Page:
Hildegarde

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Sociopathic

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So.

I’m going to leave out some of the parts of the discussion that seem to me to be tangential at best.

But let me start with what should be obvious.

Mike F’s description of how well corporations fit the analogy of “sociopaths” applies at least as well, and in fact exponentially better, to government.

The lust for power is at least as strongly a part of human nature as the lust for money, and may be a stronger one.

And on that list of characteristics, I could do an entire volume.

Doesn’t care about anybody else’s rights?

Consider Arne Duncan’s Department of Education, which has instructed colleges and universities that if they want government money they must adjudicate campus rape complaints by a preponderance of the evidence and not a beyond a reasonable doubt standard, and must further have sexual harrassment codes based entirely on subjective feelings and with no requirements for basis in verifiable fact.

Or consider Katherine Sebilius’s Department of Health and Human Services, which thinks the free exercise clause of the first amendment is an optional extra to be subordinated not even by law, but by her executive fiat.

I could go on in this vein, but you see what I mean.  And these things most definitely happen because the nature of government, its internal logic, is what it is. 

Government power will grow inexorably against individual liberty unless it’s watched very closely and kept strictly in check, and to me Mike’s “answer” to the behavior of large corporations is to throw all the watching and the checks out the window.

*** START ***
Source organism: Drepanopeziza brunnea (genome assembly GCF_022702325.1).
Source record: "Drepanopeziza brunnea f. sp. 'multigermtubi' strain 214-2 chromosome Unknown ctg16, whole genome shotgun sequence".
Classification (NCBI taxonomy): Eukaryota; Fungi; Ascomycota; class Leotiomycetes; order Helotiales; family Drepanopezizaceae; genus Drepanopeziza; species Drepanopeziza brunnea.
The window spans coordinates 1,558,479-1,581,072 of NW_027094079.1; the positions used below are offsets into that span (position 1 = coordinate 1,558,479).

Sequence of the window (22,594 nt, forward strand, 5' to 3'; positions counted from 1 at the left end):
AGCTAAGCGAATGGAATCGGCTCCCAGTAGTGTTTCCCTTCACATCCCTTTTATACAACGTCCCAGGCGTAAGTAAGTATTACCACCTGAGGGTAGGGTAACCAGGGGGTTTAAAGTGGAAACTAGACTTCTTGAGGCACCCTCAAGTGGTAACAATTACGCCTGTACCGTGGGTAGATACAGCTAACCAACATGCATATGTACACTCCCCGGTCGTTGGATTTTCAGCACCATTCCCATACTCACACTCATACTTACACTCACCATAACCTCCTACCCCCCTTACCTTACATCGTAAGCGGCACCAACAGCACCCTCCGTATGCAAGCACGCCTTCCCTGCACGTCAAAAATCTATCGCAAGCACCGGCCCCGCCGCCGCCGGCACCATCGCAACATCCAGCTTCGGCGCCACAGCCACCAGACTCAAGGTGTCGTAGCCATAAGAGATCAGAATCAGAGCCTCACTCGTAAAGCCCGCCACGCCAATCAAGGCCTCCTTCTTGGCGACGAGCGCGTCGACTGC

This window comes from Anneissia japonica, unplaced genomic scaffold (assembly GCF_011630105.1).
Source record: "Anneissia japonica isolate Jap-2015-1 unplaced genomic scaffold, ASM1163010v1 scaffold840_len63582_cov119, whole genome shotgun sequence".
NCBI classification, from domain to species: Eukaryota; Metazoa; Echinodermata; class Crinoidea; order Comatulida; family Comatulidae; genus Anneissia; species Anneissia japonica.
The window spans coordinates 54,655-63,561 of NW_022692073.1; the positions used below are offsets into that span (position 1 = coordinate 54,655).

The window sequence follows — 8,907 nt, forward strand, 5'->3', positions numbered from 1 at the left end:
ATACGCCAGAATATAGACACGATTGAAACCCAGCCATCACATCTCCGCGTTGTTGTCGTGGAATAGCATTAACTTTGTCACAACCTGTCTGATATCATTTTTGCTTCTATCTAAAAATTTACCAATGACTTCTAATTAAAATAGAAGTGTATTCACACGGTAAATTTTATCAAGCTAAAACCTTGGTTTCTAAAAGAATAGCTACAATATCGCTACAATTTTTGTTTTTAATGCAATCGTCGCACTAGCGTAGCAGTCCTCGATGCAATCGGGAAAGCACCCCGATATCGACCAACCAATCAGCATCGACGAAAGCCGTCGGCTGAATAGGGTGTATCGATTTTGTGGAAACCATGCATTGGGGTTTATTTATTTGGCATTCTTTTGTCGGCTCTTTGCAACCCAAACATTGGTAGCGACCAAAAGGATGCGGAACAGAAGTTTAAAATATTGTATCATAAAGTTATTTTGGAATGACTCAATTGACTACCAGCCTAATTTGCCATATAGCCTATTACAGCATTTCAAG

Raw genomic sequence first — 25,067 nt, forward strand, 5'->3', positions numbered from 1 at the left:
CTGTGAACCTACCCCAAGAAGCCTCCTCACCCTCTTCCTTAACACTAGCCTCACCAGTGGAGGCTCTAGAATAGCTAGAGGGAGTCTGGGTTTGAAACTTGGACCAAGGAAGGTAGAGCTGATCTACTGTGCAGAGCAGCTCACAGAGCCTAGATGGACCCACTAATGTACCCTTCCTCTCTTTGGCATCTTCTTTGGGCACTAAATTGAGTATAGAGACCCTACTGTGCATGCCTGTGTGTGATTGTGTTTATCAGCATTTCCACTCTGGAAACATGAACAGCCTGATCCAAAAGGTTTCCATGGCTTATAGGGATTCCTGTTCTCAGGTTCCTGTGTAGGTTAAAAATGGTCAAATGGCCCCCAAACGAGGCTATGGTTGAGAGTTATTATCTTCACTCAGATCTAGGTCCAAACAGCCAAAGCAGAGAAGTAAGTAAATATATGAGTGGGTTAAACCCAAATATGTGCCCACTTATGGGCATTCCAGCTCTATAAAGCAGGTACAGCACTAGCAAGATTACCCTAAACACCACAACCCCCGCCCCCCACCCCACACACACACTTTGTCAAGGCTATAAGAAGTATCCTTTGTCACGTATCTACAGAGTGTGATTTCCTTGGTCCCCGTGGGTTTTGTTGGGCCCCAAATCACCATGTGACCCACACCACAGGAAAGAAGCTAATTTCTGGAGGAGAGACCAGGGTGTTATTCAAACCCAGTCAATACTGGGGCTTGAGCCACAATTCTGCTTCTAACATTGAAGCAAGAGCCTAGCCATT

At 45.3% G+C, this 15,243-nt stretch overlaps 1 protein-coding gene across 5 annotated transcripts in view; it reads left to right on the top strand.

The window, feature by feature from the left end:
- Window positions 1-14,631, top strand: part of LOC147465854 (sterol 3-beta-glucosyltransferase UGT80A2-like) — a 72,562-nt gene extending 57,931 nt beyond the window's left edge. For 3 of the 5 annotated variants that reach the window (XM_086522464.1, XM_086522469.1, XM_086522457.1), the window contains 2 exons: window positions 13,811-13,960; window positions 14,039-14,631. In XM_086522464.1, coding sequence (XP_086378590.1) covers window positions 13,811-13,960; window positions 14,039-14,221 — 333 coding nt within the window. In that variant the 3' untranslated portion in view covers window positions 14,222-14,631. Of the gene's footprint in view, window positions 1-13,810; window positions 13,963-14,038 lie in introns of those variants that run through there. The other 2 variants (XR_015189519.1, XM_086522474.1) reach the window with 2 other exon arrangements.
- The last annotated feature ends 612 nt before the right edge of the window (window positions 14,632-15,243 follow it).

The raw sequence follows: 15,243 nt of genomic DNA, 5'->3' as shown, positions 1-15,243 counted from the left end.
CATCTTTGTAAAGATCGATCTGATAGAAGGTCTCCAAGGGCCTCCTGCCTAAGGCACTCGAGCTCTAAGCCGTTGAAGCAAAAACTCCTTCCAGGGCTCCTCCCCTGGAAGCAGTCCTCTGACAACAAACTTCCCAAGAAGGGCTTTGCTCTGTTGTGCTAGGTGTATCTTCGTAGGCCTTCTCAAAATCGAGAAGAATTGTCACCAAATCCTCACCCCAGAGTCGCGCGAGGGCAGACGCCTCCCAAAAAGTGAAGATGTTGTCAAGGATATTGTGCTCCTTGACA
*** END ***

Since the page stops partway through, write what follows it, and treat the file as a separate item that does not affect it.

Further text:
The other thing I think Mike F is missing is the fact that the very size and power of the corporations he detests is symbiotic with–and COULD NOT EXIST WITHOUT–the regulatory state.

In a nation that functions according to the rule of law, the power and reach of any person or organization within it is limited by a number of factors.

For business entities, these include competition from other firms, both for profit and for employees.

The more competition there is, the less power any one corporation can  have.  The LESS competition there is, the less power any one corporation can have.

Corporations therefore look to  limit competition any way they can.

In a country operating  under the rule of law, there is a limited number of things corporations (or groups of corporations) can do to limit competition. 

Under the rule of law, rules are passed by elected bodies whose members can lose their seats and their power. 

All proposed rules are publicly debated, and are often in the news and known to everybody long before they are passed, never mind go into effect.

That means that everybody has a chance to prepare if the rules are going to change, and nobody is left scrambling at the last minute to accommodate  sudden changes in the legal landscape.

What’s more, such laws, being public and (ideally) short and to the point, are expected to have a single interpretation that applies to everybody.